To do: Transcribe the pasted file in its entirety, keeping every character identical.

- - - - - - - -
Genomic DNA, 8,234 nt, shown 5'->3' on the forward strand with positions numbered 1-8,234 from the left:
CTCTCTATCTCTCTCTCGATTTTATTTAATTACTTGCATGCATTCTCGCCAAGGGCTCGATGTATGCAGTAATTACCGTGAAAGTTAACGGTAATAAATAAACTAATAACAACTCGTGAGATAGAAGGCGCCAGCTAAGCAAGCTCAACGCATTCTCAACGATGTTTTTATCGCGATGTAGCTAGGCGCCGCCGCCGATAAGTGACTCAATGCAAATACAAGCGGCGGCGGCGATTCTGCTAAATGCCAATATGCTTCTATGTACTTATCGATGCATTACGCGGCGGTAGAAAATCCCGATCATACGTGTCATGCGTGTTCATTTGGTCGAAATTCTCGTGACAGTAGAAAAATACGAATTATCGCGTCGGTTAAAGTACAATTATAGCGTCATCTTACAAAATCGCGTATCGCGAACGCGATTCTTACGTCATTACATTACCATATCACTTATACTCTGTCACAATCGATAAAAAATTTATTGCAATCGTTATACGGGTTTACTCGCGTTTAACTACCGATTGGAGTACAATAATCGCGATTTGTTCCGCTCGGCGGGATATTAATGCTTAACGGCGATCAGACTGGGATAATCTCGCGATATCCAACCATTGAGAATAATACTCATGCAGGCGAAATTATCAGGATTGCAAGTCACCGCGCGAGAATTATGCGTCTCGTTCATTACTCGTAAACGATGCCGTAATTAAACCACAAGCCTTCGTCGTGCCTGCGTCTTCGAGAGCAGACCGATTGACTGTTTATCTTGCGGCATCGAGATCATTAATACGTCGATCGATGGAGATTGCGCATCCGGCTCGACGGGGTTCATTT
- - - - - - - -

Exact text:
Genomic DNA, 8,234 nt, shown 5'->3' on the forward strand with positions numbered 1-8,234 from the left:
CTCTCTATCTCTCTCTCGATTTTATTTAATTACTTGCATGCATTCTCGCCAAGGGCTCGATGTATGCAGTAATTACCGTGAAAGTTAACGGTAATAAATAAACTAATAACAACTCGTGAGATAGAAGGCGCCAGCTAAGCAAGCTCAACGCATTCTCAACGATGTTTTTATCGCGATGTAGCTAGGCGCCGCCGCCGATAAGTGACTCAATGCAAATACAAGCGGCGGCGGCGATTCTGCTAAATGCCAATATGCTTCTATGTACTTATCGATGCATTACGCGGCGGTAGAAAATCCCGATCATACGTGTCATGCGTGTTCATTTGGTCGAAATTCTCGTGACAGTAGAAAAATACGAATTATCGCGTCGGTTAAAGTACAATTATAGCGTCATCTTACAAAATCGCGTATCGCGAACGCGATTCTTACGTCATTACATTACCATATCACTTATACTCTGTCACAATCGATAAAAAATTTATTGCAATCGTTATACGGGTTTACTCGCGTTTAACTACCGATTGGAGTACAATAATCGCGATTTGTTCCGCTCGGCGGGATATTAATGCTTAACGGCGATCAGACTGGGATAATCTCGCGATATCCAACCATTGAGAATAATACTCATGCAGGCGAAATTATCAGGATTGCAAGTCACCGCGCGAGAATTATGCGTCTCGTTCATTACTCGTAAACGATGCCGTAATTAAACCACAAGCCTTCGTCGTGCCTGCGTCTTCGAGAGCAGACCGATTGACTGTTTATCTTGCGGCATCGAGATCATTAATACGTCGATCGATGGAGATTGCGCATCCGGCTCGACGGGGTTCATTT